Education Grants: Your Guide To Securing Funding
Education grants are an invaluable resource for all schools — kindergarten through high school, public and private alike — as they provide important financial support to address budget shortfalls, fund critical projects, and promote educational excellence.
Grants are a crucial support system, whether you’re a teacher looking for more classroom supplies for your elementary students, a high school principal hoping to install new learning technology, or a district that wants to do more to reach underserved communities. One of the best reasons for pursuing a grant is that, unlike loans, they don’t need to be paid back if the funds are spent in accordance with the terms of the award.
Even if you’re not actively pursuing a grant, it’s important to understand your options, including federal funding, state funding, nonprofits, and private funding. At SmartLab, we’ve worked with many educators and districts as they searched, applied for, and utilized education grants. Here’s what you need to know about how to find grants, land those opportunities, and explore your funding options.
What Educators Need to Know about Grant Money for Schools
While most government and private grants for education are targeted toward public schools and districts (also referred to as Local Education Agencies or LEAs), grants do exist for both nonprofit and for-profit private schools. The most important step in securing a grant for your school or district is to determine if you’re eligible.
- First, determine if you’re applying as an individual educator or if you’ll be representing a larger organization, such as a club, department, or even your entire school or district. Once you know this, you’ll need to check your eligibility to apply.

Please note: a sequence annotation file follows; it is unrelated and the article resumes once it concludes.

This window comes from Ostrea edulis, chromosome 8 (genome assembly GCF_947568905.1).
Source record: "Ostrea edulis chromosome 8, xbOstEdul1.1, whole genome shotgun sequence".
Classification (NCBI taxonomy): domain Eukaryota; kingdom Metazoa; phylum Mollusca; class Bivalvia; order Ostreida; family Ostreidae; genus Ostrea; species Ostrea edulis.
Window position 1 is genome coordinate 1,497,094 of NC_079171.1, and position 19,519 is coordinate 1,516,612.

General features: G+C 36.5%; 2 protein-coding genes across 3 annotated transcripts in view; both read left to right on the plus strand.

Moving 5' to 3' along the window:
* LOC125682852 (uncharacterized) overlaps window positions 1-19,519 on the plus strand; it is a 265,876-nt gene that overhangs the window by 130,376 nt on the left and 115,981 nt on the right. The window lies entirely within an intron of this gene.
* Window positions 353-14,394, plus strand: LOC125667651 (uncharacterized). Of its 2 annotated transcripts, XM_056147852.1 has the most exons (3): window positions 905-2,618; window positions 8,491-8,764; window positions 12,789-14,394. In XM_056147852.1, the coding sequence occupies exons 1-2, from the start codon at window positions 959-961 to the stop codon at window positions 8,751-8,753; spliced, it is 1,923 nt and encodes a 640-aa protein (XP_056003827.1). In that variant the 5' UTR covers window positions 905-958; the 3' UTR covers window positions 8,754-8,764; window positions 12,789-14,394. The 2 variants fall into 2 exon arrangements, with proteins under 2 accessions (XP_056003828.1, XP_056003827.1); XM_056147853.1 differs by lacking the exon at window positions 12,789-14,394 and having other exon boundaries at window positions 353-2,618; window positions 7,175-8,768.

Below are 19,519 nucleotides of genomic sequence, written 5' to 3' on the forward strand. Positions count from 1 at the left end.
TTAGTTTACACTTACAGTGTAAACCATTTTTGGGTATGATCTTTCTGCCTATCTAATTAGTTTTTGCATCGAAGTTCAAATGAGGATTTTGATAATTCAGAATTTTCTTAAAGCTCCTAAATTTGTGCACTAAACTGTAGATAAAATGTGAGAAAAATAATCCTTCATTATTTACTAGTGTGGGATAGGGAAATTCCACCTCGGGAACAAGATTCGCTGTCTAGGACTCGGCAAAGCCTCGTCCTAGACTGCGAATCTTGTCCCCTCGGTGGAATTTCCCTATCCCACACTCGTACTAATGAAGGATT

- All grants have a section in the official grant announcement explaining eligibility. To determine your eligibility, you’ll need to review the requirements of who the grant was established for and what the money will be used for:
- Most grants are established to help public schools cover costs and support the educational experience — especially those schools with at-risk or low-income student populations.
- Nonprofit schools, especially those with 501(c)(3) status, also are generally eligible for a higher number of grants.
- Private and for-profit schools will have the fewest grant options to apply for, but opportunities do exist. These schools just may have to work a little harder to establish their eligibility.
- If you are a school that is a part of an LEA or district, check with your principal to determine which grants are acceptable to apply for. This is especially true if the grant affects elements like staffing, professional development, investments in technology, or other resources for the district since applying for the grant could complicate other funding efforts. Your LEA may have funding restrictions or limitations, so be sure to check and secure approval before making any applications.